Many of us know a blog scraper when we see one. This is a blog that hasn’t put any thought whatsoever into their blog, and simply reproduces content stolen from other bloggers. There isn’t much gray area here. This is copyright infringement, and it’s just bad for the blogging community.
I see blogs all the time, however, that are either outright violating copyright laws or are certainly riding the line. Many times, these are bloggers who know their topics but probably aren’t well-versed in copyright laws. While that’s certainly understandable, it is pretty crucial to learn.
Here are a few reasons why:
- People who do know the law better than you will read your blog, and it can badly damage your credibility.
- You could get reported to your blog hosting site, such as Blogger, for the violations.
- You could get a cease and desist letter or, even possibly, sued by the person who originally wrote the content.
- That original blogger could badmouth your blog on their own site (surely without providing an incoming link)
To avoid that, here are some basic guidelines on following copyright laws on your blog.
Copyright and Content
It is legal to quote, but copyright laws state that you can’t take the substance of the original content. The nice thing about blogs is they make it very easy to follow this law. I have frequently seen entire articles posted on a blog with a link to the original site. Don’t do this!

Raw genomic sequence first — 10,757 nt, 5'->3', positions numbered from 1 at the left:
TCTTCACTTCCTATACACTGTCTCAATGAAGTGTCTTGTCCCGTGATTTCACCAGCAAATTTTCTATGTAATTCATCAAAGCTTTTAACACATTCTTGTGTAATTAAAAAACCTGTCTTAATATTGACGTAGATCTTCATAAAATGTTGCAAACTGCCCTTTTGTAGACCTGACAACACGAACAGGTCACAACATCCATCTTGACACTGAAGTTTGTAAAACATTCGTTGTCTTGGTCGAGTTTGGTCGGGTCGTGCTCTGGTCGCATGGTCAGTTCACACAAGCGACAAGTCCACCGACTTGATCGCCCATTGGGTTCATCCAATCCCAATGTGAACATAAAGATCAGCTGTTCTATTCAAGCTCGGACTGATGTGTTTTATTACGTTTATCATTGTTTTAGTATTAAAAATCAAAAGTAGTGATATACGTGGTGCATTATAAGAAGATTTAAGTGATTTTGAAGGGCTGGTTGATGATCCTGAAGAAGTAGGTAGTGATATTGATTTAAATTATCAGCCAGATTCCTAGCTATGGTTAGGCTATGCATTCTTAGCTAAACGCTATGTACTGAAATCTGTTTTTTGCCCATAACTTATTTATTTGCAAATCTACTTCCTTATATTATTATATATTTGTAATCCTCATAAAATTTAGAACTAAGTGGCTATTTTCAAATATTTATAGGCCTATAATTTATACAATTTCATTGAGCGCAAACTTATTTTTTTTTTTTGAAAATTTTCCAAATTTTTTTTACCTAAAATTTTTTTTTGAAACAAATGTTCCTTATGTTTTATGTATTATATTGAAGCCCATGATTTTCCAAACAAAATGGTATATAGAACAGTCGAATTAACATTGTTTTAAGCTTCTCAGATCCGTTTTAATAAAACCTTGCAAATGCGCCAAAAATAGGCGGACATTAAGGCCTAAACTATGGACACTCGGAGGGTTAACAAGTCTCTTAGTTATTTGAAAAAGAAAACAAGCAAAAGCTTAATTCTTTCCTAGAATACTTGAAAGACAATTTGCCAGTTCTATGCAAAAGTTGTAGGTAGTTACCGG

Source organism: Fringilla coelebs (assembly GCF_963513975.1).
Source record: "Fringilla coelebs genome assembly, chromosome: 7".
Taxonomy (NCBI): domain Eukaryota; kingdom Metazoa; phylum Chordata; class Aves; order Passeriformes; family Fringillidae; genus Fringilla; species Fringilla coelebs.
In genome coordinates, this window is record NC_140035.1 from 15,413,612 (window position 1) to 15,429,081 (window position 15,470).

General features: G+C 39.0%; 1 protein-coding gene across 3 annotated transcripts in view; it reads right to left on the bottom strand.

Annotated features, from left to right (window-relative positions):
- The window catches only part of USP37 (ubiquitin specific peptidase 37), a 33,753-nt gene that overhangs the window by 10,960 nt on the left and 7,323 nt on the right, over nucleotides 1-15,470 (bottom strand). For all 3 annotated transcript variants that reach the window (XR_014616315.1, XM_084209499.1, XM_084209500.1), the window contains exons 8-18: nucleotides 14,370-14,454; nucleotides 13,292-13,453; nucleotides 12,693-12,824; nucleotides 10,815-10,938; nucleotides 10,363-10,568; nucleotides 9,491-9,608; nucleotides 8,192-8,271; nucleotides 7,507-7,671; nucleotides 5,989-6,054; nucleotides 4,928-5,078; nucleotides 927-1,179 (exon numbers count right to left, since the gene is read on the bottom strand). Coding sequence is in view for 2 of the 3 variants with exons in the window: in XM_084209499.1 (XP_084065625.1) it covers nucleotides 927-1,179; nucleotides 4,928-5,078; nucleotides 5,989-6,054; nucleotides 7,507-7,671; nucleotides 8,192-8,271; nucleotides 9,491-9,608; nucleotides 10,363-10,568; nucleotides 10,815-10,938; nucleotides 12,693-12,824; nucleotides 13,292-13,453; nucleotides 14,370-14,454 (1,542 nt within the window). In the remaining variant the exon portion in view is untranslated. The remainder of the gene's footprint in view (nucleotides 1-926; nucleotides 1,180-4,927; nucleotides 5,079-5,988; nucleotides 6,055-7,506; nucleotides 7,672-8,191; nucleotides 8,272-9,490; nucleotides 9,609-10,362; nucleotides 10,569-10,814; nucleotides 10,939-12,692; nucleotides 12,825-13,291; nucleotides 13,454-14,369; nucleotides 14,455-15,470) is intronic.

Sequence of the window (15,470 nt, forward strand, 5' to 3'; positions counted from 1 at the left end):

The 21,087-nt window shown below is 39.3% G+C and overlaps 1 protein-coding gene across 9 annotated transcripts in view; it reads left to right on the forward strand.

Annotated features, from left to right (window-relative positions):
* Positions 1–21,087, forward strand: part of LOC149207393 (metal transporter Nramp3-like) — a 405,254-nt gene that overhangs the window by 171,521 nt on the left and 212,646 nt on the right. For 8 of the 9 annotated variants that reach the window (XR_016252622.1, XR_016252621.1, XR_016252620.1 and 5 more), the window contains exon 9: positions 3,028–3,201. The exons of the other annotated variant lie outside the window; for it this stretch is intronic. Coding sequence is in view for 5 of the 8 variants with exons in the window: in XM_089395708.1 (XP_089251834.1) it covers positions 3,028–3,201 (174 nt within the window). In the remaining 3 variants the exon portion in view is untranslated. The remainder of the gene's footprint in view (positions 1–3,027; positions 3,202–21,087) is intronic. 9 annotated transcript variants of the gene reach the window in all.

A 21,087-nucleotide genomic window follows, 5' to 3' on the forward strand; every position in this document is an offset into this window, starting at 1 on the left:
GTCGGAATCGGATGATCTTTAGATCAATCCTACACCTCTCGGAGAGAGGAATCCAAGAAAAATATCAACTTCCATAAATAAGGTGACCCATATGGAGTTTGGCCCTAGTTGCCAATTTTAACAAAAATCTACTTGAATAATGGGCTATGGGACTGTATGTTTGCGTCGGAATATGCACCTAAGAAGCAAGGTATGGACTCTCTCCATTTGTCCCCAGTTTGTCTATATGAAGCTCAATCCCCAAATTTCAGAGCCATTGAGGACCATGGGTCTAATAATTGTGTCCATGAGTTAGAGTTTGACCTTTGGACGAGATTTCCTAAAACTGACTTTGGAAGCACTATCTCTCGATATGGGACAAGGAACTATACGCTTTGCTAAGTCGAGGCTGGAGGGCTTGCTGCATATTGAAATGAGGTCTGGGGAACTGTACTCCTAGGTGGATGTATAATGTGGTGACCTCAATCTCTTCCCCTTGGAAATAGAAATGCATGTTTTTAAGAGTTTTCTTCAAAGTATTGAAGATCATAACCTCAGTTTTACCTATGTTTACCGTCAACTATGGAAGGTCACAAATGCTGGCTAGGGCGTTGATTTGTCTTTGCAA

Post a blurb of perhaps 2-3 sentences, state your source, and link to the source. And never copy content without citing the source.
Here is a good example. People frequently will post someone else’s top 10 list in its entirety. While that is fun, that is likely the essence of the content and is in violation of the original writer’s rights. The legal way to do this would be to post, perhaps, what the top 10 list is about and state no more than one item on the list as a teaser, and then link to the complete article.
Copyright and Photos
I frequently see images where the person has been kind enough to state the source, but I can tell they didn’t get permission to use the picture. For example, if you’re saying the photo belongs to Associated Press, ESPN.com or some other major publication, I’ll bet you never got their permission.
Never use photos unless they come from a royalty free site like stock.xchng or a pay-per-image site, and even then you need to check the usage allowed first. Stock.xchng alone, for example, has photos you can freely use, photos that can only be used with attribution to the source, and some that cannot be used without written permission.
You can also look for Creative Commons licenses on photos, but check closely for which license is being used. As a courtesy, you should always contact photographers with a link where it was used. If you are ever unclear, contact the photographer before using the photo to request permission. The same goes for graphics, icons and other artwork.
Also be sure you always provide a credit on a photo, which is just a common courtesy. The easiest way to do this in a blog is to simply add text at the bottom stating the subject of the photo and who the photographer is. A link to their site or portfolio is also a good idea if you don’t mind the added external links.
Copyrights are Online, Too
I have even had people say to me that anything on the web is in the public domain. This is not true. Consider anything online to be just as sacred as anything in print. If in doubt, you can ask yourself what you would want someone to do with your content before you post someone else’s.